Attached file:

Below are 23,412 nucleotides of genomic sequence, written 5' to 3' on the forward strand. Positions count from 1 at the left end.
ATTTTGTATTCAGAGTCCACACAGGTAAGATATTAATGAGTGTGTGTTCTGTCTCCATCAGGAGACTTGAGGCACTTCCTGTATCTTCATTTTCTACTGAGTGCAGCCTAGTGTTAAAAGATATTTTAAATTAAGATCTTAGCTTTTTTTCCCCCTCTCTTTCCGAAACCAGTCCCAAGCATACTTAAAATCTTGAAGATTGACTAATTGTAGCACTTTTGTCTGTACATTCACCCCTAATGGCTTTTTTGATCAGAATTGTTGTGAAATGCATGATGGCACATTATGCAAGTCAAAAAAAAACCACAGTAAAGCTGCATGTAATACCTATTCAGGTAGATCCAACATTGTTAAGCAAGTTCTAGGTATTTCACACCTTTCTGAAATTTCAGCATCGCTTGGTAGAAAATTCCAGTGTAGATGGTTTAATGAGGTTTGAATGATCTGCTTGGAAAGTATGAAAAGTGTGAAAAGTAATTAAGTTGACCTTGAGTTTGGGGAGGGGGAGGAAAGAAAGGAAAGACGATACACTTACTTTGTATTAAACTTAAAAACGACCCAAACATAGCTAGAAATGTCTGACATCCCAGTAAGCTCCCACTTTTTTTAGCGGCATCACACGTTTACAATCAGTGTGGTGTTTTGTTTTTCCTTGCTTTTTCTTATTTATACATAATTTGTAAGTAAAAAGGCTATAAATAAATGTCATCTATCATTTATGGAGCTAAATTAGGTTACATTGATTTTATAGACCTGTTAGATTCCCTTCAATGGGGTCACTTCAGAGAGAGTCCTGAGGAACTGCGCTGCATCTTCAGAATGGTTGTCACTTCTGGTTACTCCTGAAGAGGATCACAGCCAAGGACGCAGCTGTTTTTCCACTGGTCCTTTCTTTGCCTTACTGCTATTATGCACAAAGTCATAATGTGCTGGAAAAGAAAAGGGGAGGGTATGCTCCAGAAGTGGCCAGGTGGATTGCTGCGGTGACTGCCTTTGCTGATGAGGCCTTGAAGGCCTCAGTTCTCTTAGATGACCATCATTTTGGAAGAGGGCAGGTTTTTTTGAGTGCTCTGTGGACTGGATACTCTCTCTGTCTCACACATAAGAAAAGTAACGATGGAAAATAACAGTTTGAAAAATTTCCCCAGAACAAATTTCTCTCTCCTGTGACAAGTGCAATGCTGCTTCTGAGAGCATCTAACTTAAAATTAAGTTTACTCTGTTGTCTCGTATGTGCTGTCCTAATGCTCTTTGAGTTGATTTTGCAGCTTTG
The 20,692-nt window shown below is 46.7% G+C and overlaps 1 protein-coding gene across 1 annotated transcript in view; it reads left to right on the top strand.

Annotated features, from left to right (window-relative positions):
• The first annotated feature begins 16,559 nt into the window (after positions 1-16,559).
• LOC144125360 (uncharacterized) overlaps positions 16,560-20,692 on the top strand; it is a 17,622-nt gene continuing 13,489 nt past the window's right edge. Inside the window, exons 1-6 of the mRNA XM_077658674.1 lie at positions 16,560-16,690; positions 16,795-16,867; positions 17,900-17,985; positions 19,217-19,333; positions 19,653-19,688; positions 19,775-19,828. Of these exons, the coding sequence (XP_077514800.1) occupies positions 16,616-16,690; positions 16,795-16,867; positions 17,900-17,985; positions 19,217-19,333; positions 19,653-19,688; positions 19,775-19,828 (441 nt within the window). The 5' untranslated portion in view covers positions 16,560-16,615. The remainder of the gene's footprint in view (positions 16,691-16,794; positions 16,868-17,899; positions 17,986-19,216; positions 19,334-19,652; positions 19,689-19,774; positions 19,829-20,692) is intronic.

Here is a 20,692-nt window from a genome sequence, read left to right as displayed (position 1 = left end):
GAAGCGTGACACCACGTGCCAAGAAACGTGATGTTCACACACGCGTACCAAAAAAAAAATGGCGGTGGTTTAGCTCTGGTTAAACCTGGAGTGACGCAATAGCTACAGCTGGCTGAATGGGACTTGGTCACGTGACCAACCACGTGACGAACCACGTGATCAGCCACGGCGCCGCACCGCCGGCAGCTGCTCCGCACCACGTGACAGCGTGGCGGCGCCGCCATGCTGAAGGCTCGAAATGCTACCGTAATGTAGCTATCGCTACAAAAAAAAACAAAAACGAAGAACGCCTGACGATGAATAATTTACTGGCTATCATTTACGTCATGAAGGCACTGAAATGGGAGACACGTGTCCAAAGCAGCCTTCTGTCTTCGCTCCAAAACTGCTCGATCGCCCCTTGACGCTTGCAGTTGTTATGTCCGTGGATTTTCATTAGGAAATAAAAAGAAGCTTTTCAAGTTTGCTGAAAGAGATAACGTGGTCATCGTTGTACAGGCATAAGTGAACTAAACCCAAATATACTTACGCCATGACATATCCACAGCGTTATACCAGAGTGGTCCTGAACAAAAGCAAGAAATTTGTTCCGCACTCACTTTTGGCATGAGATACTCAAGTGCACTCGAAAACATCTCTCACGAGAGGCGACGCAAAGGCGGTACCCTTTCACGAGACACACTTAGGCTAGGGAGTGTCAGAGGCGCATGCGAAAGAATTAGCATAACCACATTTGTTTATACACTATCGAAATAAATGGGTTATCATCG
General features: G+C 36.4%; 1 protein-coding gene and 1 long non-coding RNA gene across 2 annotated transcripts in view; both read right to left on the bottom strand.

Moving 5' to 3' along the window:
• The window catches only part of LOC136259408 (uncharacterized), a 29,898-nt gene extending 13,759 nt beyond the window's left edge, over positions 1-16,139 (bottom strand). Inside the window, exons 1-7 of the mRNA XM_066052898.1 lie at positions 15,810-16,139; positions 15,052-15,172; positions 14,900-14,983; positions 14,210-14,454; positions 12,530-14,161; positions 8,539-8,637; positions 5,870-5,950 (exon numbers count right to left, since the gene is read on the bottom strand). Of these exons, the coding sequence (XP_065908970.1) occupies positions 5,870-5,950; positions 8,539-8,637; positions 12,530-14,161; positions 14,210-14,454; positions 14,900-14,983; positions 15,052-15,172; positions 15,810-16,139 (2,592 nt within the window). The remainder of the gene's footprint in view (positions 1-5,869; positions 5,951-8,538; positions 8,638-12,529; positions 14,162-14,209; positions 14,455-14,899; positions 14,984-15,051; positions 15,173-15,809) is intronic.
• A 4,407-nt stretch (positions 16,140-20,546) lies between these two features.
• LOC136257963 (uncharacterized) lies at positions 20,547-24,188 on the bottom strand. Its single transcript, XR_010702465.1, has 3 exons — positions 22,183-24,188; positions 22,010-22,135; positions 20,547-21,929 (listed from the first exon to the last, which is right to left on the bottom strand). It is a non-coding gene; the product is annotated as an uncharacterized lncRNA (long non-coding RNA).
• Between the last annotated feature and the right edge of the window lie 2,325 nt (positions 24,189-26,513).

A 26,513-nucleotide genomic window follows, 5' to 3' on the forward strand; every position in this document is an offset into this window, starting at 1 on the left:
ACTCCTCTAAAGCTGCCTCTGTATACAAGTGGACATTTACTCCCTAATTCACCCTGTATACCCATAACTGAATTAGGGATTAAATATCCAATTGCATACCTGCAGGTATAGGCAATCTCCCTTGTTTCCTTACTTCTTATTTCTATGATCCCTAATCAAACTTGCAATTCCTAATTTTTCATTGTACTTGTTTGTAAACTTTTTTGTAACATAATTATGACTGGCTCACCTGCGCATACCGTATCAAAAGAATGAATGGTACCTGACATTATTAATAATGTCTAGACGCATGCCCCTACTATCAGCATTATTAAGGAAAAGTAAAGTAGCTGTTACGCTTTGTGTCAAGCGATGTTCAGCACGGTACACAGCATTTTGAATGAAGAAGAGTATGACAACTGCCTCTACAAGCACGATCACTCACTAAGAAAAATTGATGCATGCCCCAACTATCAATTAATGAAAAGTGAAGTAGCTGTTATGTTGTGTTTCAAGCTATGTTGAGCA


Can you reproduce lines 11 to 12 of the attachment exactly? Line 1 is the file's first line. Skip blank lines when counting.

• The window catches only part of LOC136259408 (uncharacterized), a 29,898-nt gene extending 13,759 nt beyond the window's left edge, over positions 1-16,139 (bottom strand). Inside the window, exons 1-7 of the mRNA XM_066052898.1 lie at positions 15,810-16,139; positions 15,052-15,172; positions 14,900-14,983; positions 14,210-14,454; positions 12,530-14,161; positions 8,539-8,637; positions 5,870-5,950 (exon numbers count right to left, since the gene is read on the bottom strand). Of these exons, the coding sequence (XP_065908970.1) occupies positions 5,870-5,950; positions 8,539-8,637; positions 12,530-14,161; positions 14,210-14,454; positions 14,900-14,983; positions 15,052-15,172; positions 15,810-16,139 (2,592 nt within the window). The remainder of the gene's footprint in view (positions 1-5,869; positions 5,951-8,538; positions 8,638-12,529; positions 14,162-14,209; positions 14,455-14,899; positions 14,984-15,051; positions 15,173-15,809) is intronic.
• A 4,407-nt stretch (positions 16,140-20,546) lies between these two features.